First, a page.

We all do it every day.  We brush our teeth at least once a day.  But, are we putting our teeth in danger from this simple necessary activity?

Enamel is the outer layer of the tooth that envelops and protects the main portion of the tooth.  This is the layer that we brush (and possibly abuse) everyday. Enamel is the hardest substance in the body and is almost entirely composed of calcium salts. Even though enamel supplies color for our teeth,  its most important role is to protect the softer underlying dentin of the tooth. Enamel also serves as the surface for chewing, grinding, and crushing of food and this is another reason for its hardness. However, once the enamel layer is breached, the layer of dentin is exposed.  The microscopic tubes inside the dentin allow hot, cold, or sweet foods to stimulate nerves within the tooth. As a result, you may notice that your teeth may become painfully sensitive.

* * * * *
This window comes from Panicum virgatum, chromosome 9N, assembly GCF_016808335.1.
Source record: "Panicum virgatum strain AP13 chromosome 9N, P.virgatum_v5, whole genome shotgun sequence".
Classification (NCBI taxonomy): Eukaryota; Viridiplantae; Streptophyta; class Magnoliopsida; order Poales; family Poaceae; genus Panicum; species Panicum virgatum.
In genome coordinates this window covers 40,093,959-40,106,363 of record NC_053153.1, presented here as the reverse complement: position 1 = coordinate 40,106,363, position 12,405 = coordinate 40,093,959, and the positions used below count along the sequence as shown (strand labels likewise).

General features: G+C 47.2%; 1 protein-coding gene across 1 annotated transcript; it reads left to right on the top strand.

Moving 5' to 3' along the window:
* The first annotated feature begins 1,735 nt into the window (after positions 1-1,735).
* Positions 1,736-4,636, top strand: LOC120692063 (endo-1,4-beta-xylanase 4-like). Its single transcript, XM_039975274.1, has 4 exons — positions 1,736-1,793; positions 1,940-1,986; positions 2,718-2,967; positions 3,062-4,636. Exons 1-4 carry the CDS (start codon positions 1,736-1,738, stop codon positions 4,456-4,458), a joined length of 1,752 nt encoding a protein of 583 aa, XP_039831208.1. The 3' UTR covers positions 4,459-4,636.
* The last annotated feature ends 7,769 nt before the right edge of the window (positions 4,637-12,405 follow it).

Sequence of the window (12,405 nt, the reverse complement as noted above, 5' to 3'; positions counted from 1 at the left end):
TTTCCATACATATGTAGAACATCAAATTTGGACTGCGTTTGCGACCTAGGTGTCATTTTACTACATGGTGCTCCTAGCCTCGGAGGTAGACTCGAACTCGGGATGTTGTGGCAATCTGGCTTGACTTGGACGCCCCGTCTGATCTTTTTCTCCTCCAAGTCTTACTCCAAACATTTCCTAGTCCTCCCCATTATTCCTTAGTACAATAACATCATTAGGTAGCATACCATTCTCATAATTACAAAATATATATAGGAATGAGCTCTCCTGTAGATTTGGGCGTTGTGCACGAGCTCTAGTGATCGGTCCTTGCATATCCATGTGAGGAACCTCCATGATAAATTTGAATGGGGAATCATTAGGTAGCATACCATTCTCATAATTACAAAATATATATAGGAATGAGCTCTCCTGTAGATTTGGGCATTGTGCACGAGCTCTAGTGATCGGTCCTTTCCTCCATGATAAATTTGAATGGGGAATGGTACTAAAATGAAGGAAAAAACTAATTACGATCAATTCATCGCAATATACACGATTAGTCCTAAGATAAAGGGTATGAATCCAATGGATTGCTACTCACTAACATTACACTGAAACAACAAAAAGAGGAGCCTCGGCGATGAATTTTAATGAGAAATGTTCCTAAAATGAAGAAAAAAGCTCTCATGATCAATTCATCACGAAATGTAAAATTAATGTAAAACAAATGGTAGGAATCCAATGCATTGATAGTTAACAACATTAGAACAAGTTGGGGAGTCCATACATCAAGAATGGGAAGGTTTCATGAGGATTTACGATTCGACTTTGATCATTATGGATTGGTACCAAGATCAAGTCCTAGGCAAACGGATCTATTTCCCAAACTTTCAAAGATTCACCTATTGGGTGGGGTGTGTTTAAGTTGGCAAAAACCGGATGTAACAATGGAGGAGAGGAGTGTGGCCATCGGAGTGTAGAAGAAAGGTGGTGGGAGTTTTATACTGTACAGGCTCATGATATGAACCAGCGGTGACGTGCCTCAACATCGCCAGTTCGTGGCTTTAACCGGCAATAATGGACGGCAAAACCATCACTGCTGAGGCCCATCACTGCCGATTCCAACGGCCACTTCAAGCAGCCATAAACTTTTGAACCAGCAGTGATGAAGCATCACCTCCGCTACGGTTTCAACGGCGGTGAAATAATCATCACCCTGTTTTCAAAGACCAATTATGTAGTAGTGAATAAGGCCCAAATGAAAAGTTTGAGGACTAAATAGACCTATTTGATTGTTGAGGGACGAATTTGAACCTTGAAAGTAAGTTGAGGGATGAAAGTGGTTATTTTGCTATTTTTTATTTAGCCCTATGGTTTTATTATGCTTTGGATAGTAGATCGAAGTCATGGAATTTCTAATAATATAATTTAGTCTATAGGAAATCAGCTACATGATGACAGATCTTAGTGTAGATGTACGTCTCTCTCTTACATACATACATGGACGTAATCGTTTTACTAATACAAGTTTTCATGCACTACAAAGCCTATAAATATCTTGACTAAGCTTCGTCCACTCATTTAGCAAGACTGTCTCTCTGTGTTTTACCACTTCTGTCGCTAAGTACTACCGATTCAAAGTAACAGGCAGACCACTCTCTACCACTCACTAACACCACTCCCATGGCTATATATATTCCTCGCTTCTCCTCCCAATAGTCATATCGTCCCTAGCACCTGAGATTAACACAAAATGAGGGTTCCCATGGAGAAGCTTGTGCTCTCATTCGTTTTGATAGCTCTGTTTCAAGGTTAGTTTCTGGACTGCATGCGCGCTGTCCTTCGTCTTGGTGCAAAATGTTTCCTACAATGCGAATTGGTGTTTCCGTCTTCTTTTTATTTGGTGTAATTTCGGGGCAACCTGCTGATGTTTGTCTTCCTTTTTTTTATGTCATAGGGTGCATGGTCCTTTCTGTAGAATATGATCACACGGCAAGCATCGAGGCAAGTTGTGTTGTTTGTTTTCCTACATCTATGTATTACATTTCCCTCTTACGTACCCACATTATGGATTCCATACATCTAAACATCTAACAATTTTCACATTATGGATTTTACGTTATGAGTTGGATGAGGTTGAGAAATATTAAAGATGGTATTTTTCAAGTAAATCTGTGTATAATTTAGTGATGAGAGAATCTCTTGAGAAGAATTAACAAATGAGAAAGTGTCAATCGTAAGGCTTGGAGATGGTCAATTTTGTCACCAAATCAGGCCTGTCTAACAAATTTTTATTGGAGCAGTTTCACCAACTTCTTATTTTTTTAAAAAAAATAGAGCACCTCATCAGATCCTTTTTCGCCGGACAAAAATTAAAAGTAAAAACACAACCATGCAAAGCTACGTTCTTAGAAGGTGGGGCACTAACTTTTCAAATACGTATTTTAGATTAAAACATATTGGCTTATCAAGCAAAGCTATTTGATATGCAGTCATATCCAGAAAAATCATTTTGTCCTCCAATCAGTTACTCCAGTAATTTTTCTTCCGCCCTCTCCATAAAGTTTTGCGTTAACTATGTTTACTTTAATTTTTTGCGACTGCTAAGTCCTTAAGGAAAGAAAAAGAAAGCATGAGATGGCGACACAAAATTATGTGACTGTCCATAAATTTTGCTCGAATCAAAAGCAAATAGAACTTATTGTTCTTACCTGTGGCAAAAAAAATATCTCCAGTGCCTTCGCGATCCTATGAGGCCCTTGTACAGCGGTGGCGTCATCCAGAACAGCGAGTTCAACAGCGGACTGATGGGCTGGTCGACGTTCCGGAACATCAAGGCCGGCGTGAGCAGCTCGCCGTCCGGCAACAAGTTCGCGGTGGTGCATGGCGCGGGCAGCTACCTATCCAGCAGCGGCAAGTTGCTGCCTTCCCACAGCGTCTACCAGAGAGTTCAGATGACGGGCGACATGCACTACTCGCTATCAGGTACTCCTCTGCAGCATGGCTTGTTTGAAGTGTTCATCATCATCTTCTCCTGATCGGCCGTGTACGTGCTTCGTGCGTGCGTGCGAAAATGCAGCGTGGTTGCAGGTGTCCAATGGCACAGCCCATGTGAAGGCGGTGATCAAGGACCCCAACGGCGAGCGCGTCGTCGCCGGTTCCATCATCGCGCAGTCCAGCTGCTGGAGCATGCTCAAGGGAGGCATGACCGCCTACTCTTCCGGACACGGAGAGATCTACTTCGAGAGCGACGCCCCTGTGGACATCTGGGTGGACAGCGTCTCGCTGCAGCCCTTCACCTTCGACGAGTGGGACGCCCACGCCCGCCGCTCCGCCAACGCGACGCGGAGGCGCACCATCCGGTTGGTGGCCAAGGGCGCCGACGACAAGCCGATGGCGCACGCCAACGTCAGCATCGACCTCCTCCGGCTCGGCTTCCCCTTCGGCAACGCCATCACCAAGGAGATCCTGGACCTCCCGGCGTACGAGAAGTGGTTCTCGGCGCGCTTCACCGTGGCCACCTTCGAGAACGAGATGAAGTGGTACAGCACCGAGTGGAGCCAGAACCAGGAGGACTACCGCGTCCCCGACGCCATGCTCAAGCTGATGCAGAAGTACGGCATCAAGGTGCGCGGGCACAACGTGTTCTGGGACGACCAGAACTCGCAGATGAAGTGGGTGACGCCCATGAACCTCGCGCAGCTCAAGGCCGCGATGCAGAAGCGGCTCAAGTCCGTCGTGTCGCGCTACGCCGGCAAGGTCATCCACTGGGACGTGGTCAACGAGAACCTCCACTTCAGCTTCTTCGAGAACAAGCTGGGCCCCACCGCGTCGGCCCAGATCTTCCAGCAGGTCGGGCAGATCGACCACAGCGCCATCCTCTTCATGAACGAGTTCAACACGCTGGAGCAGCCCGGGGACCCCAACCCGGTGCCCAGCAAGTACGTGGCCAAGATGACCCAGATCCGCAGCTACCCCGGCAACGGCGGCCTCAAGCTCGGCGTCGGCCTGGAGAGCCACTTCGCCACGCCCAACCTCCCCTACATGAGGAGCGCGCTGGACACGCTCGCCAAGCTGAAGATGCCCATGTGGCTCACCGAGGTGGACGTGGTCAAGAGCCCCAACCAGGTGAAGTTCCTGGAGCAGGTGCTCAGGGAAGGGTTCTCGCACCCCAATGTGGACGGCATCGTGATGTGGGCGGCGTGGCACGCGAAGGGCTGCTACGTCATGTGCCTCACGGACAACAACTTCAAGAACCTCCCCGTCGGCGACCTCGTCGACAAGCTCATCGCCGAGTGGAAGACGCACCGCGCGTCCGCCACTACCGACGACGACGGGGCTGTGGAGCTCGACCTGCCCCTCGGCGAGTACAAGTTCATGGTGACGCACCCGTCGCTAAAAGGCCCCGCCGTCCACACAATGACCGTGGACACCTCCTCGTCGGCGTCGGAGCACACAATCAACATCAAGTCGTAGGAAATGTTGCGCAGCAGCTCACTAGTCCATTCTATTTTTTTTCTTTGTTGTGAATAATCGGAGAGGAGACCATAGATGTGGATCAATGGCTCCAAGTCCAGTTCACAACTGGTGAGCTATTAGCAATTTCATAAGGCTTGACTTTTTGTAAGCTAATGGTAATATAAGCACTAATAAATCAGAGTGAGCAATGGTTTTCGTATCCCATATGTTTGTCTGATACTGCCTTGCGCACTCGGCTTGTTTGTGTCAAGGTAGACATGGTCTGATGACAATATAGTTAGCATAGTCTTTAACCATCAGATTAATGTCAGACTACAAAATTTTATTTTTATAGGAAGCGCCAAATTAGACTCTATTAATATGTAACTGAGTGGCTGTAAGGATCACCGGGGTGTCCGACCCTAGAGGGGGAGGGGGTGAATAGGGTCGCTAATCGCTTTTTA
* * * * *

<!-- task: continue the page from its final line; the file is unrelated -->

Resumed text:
Often, people ask me which toothpaste to use.  I used to tell them to look on the box and find the “abrasiveness index” and use a paste that has a good flavor and has a relatively low index—like fewer than 70.  But, the FDA and ADA took that option away from me about 2 years ago. Toothpaste companies are no longer required to report the abrasiveness index of their products.  The latest index I can find does not include the newest toothpastes, but, I can tell you that the least abrasive is water and your toothbrush. The most abrasive ones are the whitening toothpastes.  Whitening toothpastes use either abrasives or enzymes to remove stains. Abrasive ones have a gritty consistency which literally scrubs the stain off the tooth. However, over time, this can also scrub the enamel away and damage the gum.  Yes, friends, you are brushing the protective covering right off your teeth by trying to clean them.  So stay away from toothpaste that claims to “whiten and brighten” your teeth; or, at least use it sparingly. These toothpastes are more abrasive and will in time wear away your enamel.

Now, what about foods and drinks?  Are they wreaking havoc on our enamel as well?  Stay tuned.  That issue is coming…..

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